Paula Reuben Vieillet
When it comes to job hunting, it is often best to consult the professionals. Job and career counselors are certified specialists in their field and know from experience, with their own clientele, what works best and what does not. They also know the nuances of different stages of the job hunt and different industries.
Not everyone can afford a career counselor or has access to free job placement services. Therefore, I asked my job counselors, who helped more than 400 people on Social Security Disability Insurance (SSDI) return to work last year, about their best suggestions for getting a job.
Every one of them began with “Preparation is the key to success!” So take these tips to bring out the best qualities you have to offer an employer!
Condense – “Keep your resume condensed and simple: one to two pages max,” recommends senior vocational counselor Ray Morrison, who places clients in on-site jobs.
Customize – “Customize your resume by adding experiences and skills that will pertain to a specific job requirement or preference,” says work-at-home specialist Lisa Seeley. “It is very common to have more than one resume.”
Keywords – “Be sure to demonstrate in your cover letter – if using one – that you are a great candidate for the position,” urges Sarah Lind, who finds local jobs for clients. “Incorporate ‘keywords’ from the job posting, as applicable. Remember, today’s job market is not a “cookie cutter” one size fits all cover letter.”
Use of Cover Letters – Not every position needs one. Work-at-home counselor and administrator Kimberly Bounds says, “Cover letters are mainly used in professional positions. It should be one-page only and should not contain the same information used on the resume. It should be addressed to a specific person (including his or her name, title, the date and company address). It should be used to highlight specific projects or accomplishments of the job seeker.”
Be Prepared – Ethel Lawrence, who specializes in work-at-home jobs, always urges her clients to: “Research the company, practice sample interview questions and wear a smile…it comes through in your voice!”
Be Positive – “Be sure not to make negative statements about past employers during the application or interview process,” stresses Suzanne Cutler, who places clients in jobs from home.
Be Concise – “When responding to interview questions, practice the ‘KISS’ principle – Keep it Short and Simple. Most questions can be answered in one or two sentences,” says job counselor Sarah Lind.
Phone & Virtual Interviews
Dress The Part – “Prepare yourself mentally and physically as if you were doing an in-person, face-to-face interview,” advises Sandy Darnell, who does both work-at-home and community placement.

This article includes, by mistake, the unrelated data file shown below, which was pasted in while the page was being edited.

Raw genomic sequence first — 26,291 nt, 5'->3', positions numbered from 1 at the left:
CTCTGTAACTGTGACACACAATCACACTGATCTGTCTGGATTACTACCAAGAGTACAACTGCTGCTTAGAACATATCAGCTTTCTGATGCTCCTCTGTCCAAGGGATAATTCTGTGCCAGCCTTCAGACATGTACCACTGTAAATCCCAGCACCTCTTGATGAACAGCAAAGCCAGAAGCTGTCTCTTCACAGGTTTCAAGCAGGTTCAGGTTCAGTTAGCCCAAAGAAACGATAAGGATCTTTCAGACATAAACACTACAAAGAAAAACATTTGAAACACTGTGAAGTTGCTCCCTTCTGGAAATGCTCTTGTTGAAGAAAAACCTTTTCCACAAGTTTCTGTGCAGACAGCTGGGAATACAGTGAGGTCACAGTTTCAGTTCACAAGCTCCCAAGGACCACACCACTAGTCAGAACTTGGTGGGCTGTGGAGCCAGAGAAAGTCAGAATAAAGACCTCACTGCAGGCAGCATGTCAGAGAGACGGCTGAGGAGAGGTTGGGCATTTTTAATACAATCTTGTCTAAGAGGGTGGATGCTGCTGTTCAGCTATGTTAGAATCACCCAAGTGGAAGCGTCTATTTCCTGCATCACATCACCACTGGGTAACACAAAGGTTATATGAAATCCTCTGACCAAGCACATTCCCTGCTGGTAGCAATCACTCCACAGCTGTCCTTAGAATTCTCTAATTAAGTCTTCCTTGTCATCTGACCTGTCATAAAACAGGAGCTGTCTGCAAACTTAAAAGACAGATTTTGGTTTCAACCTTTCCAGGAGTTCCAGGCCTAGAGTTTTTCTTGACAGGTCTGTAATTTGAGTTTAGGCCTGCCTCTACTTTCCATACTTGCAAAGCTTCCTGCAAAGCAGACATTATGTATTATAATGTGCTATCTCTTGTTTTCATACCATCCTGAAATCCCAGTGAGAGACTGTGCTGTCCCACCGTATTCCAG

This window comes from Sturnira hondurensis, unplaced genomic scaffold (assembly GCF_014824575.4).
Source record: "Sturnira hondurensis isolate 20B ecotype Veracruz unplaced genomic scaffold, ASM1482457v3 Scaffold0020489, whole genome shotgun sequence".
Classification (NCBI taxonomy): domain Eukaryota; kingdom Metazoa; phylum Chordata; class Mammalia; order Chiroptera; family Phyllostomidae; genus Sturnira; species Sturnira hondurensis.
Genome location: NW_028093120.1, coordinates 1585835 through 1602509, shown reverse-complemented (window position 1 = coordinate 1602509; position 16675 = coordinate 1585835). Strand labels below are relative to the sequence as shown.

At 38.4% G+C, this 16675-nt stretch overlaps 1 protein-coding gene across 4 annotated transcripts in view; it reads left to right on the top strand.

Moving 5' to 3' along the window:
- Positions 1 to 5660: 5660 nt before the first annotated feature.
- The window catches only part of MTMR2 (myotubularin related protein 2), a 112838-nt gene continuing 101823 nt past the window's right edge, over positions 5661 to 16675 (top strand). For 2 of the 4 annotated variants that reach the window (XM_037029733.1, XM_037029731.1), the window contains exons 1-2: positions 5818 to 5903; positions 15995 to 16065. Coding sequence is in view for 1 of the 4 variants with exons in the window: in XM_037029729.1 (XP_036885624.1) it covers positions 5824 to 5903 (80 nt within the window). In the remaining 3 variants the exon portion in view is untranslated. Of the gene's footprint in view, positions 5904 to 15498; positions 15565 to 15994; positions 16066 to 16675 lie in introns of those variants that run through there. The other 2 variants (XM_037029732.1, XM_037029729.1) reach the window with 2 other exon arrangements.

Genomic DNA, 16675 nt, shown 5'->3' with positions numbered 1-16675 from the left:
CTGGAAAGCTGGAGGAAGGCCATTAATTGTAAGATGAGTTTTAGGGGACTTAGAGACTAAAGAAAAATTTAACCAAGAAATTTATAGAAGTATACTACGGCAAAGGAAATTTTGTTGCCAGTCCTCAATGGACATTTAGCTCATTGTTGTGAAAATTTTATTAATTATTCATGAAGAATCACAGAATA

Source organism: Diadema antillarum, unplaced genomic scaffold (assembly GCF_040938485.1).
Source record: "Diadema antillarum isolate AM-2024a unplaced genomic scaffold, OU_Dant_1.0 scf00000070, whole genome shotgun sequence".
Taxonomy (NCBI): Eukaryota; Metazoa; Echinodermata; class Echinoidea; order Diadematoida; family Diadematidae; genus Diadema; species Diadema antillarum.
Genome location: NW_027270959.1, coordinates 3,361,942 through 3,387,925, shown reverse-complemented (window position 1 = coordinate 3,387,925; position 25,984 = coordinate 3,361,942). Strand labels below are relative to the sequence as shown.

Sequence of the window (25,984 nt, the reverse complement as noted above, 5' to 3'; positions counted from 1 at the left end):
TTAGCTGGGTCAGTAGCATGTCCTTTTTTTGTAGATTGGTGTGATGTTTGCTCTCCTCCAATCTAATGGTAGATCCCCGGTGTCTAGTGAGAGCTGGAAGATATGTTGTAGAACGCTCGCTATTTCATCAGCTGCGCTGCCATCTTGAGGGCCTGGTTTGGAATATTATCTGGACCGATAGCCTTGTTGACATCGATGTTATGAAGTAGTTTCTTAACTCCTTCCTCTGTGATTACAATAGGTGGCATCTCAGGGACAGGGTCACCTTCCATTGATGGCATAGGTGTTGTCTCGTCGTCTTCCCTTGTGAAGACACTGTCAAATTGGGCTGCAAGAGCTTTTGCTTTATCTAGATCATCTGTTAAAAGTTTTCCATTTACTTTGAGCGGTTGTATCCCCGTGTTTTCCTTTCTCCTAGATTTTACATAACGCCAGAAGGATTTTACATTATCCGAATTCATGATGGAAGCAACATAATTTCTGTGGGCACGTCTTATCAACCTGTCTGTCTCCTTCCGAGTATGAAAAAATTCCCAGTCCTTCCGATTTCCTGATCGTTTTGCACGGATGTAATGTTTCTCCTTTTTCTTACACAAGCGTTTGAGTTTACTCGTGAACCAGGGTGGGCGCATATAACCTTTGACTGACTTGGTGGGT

Sound The Part – With more than 20 years of human resources experience, Pam Barnette, a senior job placement counselor, always reminds jobseekers during phone interviews to, “Make sure you have informed your friends and family members not to interrupt and make sure dogs and children are not heard in the background.”
Follow Up Is Key
Show You Are Committed – All of the job counselors strongly recommend following up with employers after you apply. This demonstrates initiative and motivation; develops rapport with the employer; provides an opportunity to let them know you are qualified for the position; and they will remember you!
When in doubt, always remember what job counselor Sandy Darnell says, “Research each company and try to let them know what you will bring to them. They already know what they are offering you.”
Social Media – “Now more than ever, employers are using social media to recruit, research and reach out to candidates,” says public relations specialist Lori Adler. “Make sure that you have a professional, updated LinkedIn account. If you are not able to connect directly with a recruiter through email or phone, you might want to try connecting with the recruiter through social media.”
Paula Reuben Vieillet is the president and founder of Employment Options Inc., a certified Social Security Administration Employment Network in the Ticket to Work Program, which assists those on Social Security Disability Insurance and Supplemental Security Income (SSDI/SSI) benefits in returning to the workforce. She is a frequent consultant to the Social Security Administration on the Ticket to Work Program and has authored three books on job placement. Her company, which also has a Facebook and Twitter page, lets interested jobseekers apply online for free services at www.MyEmploymentOptions.com. If you have any questions about the company, jobs or resources for people with disabilities, please email Lori Adler at firstname.lastname@example.org or call 800-441-3114, ext. 763 (Lori) or ext. 754 (Shieka).